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The French healthcare system is a universal service accessible to every resident. It is mostly funded by a government national health insurance system.
To be a legal resident in France, you are obligated to have some sort of health cover.
This guide will help you understand the following:
- What health insurance options you have when you move to France
- For British citizens: how to use your UK certificate of eligibility for healthcare (S1 form)
- How to join the state-funded health insurance scheme in France
- Top-up insurance (mutuelle)
- How to obtain a health card in France
Inside the guide:-
- Steps to secure access to healthcare in France
- Health insurance in France
- Compare your international insurance options
- French health insurance scheme PUMA
- Joining PUMA by registering your S1 form in France
- If you are not entitled to S1 form
- Applying to join PUMA
- Top-up health cover in France – mutuelles
- Dental care in France
- Optical care in France
- Prescriptions in France
Steps to secure access to healthcare in France
Before you leave the UK:
- Obtain your UK issued Global Health Insurance Card (GHIC);
- Apply for an S1 form from the Department for Work and Pensions if you qualify.
For more information on obtaining an S1 form and a GHIC, read our Healthcare Abroad page.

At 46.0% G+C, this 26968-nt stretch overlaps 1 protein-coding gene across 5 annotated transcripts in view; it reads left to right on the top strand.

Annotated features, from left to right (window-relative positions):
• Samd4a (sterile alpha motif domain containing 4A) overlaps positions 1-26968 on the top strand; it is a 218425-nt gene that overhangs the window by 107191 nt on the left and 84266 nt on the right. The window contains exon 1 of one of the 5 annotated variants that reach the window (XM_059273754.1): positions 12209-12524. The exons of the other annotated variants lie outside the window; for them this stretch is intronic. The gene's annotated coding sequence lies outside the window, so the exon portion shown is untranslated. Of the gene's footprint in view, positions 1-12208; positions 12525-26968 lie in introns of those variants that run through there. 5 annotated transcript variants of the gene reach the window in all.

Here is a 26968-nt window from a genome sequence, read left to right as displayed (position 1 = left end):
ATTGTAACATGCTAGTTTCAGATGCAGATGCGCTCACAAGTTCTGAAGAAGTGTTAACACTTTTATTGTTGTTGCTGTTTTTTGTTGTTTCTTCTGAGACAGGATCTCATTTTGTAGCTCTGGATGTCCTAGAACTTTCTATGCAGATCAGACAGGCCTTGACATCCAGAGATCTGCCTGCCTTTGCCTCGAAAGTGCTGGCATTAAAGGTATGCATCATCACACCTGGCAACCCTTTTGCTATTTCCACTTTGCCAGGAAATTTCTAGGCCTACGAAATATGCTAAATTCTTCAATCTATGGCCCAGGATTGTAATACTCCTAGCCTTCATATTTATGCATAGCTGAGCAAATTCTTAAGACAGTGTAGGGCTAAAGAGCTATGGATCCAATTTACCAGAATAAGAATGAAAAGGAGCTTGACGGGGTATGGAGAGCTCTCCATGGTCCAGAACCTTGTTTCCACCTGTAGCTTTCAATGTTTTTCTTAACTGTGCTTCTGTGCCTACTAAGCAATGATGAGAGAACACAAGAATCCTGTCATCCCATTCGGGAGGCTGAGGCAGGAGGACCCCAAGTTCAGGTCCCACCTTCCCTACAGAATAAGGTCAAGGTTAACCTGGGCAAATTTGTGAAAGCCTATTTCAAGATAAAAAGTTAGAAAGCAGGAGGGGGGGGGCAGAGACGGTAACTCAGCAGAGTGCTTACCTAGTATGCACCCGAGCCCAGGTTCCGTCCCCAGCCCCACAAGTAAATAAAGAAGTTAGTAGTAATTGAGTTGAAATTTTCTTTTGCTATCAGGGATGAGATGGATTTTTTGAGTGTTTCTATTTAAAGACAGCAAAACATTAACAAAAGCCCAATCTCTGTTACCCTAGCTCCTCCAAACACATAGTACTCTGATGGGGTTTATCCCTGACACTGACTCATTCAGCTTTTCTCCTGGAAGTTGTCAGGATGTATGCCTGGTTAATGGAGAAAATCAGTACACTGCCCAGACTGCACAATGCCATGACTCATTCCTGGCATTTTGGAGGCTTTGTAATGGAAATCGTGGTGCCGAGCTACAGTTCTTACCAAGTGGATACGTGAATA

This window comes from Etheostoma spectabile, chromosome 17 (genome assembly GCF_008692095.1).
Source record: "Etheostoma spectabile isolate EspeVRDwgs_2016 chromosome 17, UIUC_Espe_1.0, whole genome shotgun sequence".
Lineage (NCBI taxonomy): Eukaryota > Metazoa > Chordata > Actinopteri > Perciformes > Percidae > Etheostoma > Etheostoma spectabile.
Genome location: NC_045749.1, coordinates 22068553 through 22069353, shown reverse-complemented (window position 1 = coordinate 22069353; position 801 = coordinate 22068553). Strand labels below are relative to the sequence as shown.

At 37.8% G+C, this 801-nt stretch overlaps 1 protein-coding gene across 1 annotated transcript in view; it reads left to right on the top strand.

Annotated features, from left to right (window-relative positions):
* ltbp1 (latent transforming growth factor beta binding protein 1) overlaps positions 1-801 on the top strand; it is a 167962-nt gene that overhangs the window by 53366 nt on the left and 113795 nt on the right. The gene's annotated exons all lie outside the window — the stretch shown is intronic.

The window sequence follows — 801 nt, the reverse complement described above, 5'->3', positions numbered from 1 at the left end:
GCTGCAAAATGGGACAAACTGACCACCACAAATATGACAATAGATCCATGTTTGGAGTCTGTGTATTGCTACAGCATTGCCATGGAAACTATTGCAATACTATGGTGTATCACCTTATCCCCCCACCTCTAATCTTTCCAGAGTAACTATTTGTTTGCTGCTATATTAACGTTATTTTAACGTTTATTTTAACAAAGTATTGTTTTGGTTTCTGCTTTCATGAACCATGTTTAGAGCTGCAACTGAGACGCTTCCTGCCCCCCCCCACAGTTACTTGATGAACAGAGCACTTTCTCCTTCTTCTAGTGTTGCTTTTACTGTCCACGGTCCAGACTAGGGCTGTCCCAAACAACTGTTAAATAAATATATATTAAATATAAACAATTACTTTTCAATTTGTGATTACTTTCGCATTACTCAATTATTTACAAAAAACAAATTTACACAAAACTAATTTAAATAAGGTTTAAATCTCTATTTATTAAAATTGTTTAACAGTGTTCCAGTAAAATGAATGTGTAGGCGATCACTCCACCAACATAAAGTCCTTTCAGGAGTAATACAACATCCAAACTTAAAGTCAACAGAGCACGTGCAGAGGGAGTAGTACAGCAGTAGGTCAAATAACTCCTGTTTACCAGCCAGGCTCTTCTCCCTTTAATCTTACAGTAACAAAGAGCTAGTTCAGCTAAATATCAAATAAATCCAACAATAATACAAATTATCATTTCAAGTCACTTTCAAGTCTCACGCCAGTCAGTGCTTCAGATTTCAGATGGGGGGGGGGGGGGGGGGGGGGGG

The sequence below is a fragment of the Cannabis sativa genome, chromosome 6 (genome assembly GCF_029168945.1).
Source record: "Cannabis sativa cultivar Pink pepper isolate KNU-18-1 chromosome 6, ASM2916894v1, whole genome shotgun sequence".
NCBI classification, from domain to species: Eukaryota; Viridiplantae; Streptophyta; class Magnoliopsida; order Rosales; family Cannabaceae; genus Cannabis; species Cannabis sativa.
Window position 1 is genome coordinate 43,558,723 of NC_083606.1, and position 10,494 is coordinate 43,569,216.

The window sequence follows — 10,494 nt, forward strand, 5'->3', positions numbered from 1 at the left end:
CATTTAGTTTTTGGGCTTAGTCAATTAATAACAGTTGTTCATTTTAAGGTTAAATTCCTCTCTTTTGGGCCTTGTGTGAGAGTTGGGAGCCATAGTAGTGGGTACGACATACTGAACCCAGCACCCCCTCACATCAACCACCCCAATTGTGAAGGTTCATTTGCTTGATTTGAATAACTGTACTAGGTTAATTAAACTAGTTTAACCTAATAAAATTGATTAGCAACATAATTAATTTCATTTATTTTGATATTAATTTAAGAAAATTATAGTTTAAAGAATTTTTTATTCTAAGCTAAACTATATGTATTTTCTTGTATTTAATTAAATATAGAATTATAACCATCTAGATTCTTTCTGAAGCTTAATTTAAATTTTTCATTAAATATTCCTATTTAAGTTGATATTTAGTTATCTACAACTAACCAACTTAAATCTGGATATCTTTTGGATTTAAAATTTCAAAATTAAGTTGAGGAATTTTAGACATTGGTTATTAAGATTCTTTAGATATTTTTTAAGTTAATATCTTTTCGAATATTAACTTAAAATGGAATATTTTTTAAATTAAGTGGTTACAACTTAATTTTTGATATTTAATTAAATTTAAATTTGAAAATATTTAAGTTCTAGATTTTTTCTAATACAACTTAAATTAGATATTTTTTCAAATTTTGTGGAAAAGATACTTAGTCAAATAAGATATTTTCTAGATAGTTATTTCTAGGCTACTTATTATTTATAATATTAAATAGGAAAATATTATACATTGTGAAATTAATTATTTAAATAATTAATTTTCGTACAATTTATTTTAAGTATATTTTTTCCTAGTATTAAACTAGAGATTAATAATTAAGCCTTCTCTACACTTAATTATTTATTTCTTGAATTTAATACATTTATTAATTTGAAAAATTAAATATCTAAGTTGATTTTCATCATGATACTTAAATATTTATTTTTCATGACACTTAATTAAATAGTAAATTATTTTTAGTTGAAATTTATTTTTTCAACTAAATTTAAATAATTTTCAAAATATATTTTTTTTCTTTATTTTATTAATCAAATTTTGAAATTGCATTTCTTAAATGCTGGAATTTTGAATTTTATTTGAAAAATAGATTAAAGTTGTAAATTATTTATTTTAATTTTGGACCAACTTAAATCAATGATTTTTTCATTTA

When you’re in France:
- Register your S1 form with the local authorities;
- Apply for a locally-issued EHIC for your travels around the EU;
- If registering your S1 form requires obtaining residency, you can cover yourself for this period through local private healthcare companies. Local private health insurance is cheaper than international.
Health insurance in France
Depending on your circumstances, there are 2 options for obtaining health insurance in France:
- Join the state-funded health insurance scheme PUMA
- Buy private health insurance
By law, anyone permanently residing in France must have health cover provided under the state-funded Protection Universelle Maladie (PUMA).
There are very few situations in which somebody can’t join PUMA when moving to France.
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To join PUMA, you need to establish legal residency. One of the requirements of a residency application is a valid health cover.
Your UK S1 form works as proof of health cover for this purpose. However, if you are not eligible for an S1 form, you might need private health insurance – at least for your residency application.
You will find that when you are legally a resident, you can and will be encouraged by the government to join PUMA instead of continuing with your private health cover.
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French health insurance scheme PUMA
If you move to France for employment or to start your own business, you will join PUMA by paying into French Social Security, either through your employer or your company.